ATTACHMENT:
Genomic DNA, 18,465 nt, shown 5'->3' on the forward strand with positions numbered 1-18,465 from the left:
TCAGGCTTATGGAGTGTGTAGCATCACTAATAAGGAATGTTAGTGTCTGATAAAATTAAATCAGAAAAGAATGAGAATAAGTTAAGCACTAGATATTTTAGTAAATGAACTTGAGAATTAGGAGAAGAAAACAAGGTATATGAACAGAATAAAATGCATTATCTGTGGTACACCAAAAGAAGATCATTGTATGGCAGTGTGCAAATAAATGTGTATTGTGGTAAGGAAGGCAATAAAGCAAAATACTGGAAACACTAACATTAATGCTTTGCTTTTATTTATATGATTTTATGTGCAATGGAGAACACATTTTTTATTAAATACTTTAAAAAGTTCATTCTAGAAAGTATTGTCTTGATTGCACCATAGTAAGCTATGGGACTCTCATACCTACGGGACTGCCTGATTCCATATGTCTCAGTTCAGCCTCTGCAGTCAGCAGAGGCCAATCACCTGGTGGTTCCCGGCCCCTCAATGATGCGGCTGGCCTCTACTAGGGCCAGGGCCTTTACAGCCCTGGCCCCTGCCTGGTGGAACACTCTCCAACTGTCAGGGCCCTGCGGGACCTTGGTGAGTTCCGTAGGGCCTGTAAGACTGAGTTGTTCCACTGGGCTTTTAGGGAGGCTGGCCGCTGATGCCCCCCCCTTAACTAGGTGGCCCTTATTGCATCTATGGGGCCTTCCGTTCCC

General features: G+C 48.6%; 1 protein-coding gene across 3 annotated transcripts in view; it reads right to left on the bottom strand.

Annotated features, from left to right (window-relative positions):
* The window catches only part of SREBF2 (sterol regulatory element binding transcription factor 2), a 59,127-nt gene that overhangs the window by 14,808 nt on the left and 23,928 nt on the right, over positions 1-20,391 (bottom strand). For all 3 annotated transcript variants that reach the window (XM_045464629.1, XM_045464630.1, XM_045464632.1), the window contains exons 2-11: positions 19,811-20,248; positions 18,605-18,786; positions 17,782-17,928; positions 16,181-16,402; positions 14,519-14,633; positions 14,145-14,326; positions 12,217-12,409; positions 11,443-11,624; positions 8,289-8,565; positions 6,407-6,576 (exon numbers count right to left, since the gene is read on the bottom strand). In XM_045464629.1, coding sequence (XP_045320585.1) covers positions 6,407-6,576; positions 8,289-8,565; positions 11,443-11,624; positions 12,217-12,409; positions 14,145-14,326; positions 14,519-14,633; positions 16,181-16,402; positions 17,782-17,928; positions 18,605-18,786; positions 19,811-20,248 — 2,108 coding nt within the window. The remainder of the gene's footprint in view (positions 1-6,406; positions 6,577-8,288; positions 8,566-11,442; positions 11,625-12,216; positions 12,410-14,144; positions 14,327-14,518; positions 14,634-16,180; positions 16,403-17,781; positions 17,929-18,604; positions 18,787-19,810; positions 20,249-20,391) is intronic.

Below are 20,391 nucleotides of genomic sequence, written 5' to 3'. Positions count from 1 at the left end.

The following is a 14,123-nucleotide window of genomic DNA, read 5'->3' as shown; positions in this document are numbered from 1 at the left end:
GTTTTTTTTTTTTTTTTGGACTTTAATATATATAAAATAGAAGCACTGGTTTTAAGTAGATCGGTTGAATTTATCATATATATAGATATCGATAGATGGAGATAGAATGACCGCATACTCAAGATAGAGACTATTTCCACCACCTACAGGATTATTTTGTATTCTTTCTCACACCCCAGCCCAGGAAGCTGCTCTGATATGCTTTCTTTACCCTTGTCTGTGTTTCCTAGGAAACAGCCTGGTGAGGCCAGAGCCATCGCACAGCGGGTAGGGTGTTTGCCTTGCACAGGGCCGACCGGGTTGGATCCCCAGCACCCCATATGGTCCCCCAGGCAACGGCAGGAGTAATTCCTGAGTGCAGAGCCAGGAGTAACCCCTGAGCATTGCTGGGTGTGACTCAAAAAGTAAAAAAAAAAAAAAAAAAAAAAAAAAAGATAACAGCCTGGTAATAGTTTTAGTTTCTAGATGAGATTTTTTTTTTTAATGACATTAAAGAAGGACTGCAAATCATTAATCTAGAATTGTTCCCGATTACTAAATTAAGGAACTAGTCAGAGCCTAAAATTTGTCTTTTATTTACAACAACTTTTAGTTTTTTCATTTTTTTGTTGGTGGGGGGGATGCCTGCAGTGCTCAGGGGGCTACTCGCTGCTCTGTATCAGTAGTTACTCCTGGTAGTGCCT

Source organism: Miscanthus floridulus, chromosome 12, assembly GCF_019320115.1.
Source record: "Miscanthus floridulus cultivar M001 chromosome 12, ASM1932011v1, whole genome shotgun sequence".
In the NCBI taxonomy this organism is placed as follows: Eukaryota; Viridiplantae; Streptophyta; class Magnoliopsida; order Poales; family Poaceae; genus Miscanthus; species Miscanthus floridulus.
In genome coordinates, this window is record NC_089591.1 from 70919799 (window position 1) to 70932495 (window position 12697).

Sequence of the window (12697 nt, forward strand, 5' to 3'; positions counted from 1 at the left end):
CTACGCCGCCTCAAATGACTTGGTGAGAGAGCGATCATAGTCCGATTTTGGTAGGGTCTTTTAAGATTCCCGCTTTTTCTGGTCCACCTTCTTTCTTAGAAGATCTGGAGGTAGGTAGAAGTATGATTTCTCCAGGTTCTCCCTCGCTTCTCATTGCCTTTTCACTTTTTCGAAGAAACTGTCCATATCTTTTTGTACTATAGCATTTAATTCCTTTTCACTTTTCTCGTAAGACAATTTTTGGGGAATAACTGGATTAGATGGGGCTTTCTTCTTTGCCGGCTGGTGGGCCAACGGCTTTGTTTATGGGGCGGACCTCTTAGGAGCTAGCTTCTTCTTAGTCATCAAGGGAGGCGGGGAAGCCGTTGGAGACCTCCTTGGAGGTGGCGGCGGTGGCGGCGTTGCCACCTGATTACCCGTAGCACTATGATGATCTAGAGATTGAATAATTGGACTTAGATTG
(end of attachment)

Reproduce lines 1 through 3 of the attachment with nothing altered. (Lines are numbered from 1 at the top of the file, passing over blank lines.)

Genomic DNA, 18,465 nt, shown 5'->3' on the forward strand with positions numbered 1-18,465 from the left:
TCAGGCTTATGGAGTGTGTAGCATCACTAATAAGGAATGTTAGTGTCTGATAAAATTAAATCAGAAAAGAATGAGAATAAGTTAAGCACTAGATATTTTAGTAAATGAACTTGAGAATTAGGAGAAGAAAACAAGGTATATGAACAGAATAAAATGCATTATCTGTGGTACACCAAAAGAAGATCATTGTATGGCAGTGTGCAAATAAATGTGTATTGTGGTAAGGAAGGCAATAAAGCAAAATACTGGAAACACTAACATTAATGCTTTGCTTTTATTTATATGATTTTATGTGCAATGGAGAACACATTTTTTATTAAATACTTTAAAAAGTTCATTCTAGAAAGTATTGTCTTGATTGCACCATAGTAAGCTATGGGACTCTCATACCTACGGGACTGCCTGATTCCATATGTCTCAGTTCAGCCTCTGCAGTCAGCAGAGGCCAATCACCTGGTGGTTCCCGGCCCCTCAATGATGCGGCTGGCCTCTACTAGGGCCAGGGCCTTTACAGCCCTGGCCCCTGCCTGGTGGAACACTCTCCAACTGTCAGGGCCCTGCGGGACCTTGGTGAGTTCCGTAGGGCCTGTAAGACTGAGTTGTTCCACTGGGCTTTTAGGGAGGCTGGCCGCTGATGCCCCCCCCTTAACTAGGTGGCCCTTATTGCATCTATGGGGCCTTCCGTTCCC

General features: G+C 48.6%; 1 protein-coding gene across 3 annotated transcripts in view; it reads right to left on the bottom strand.